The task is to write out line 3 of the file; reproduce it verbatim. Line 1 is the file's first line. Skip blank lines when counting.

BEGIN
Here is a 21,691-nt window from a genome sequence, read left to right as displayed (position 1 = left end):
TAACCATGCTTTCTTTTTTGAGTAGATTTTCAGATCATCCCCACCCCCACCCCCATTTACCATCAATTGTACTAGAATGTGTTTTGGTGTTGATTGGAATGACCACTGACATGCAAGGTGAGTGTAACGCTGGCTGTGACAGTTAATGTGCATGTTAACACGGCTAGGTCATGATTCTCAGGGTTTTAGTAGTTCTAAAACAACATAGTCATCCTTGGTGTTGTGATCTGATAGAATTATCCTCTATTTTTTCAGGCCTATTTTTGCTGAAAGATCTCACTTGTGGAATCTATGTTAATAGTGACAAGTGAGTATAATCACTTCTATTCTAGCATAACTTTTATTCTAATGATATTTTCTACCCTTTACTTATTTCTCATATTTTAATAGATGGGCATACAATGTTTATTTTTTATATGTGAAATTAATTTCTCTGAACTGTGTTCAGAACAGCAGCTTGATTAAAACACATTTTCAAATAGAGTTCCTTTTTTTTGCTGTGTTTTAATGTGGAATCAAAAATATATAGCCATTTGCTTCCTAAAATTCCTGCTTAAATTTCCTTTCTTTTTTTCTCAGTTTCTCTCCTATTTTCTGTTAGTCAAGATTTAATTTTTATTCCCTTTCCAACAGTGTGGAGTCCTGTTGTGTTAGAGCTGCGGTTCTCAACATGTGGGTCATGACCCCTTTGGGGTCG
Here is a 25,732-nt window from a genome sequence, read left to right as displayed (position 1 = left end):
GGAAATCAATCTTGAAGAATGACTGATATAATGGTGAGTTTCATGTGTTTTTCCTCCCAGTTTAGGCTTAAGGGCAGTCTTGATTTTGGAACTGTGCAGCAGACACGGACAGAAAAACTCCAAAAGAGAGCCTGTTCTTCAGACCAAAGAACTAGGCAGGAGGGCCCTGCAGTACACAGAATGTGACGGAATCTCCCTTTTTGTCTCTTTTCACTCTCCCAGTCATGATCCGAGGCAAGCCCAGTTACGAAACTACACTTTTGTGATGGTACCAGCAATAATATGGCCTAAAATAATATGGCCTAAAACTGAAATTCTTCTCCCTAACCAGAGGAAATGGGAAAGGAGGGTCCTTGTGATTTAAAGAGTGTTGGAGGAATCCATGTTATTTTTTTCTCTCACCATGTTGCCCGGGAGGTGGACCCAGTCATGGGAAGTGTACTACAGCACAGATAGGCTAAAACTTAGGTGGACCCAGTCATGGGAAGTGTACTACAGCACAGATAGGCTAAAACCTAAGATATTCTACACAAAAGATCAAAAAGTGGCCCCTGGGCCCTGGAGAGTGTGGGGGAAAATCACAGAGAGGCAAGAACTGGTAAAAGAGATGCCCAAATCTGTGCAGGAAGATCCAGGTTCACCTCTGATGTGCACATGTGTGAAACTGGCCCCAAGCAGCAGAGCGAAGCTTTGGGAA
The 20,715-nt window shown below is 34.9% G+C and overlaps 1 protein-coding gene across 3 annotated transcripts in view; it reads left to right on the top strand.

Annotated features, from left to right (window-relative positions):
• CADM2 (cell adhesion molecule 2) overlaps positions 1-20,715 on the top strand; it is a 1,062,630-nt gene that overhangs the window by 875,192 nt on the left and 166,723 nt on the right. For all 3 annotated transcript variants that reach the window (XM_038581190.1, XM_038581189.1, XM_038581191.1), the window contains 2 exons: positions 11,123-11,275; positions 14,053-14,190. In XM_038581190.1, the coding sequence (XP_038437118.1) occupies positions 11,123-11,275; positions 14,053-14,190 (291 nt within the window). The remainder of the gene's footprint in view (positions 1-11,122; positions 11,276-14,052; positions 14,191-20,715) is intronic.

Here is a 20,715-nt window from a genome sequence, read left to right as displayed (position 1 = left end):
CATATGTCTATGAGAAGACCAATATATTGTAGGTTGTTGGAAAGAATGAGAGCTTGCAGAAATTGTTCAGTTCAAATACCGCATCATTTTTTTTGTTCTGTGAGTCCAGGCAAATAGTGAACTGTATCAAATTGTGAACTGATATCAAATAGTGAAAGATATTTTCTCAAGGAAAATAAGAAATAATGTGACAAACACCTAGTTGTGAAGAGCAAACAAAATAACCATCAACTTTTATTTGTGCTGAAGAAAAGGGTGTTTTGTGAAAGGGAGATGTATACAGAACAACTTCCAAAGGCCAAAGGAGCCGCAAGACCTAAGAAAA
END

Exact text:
Here is a 25,732-nt window from a genome sequence, read left to right as displayed (position 1 = left end):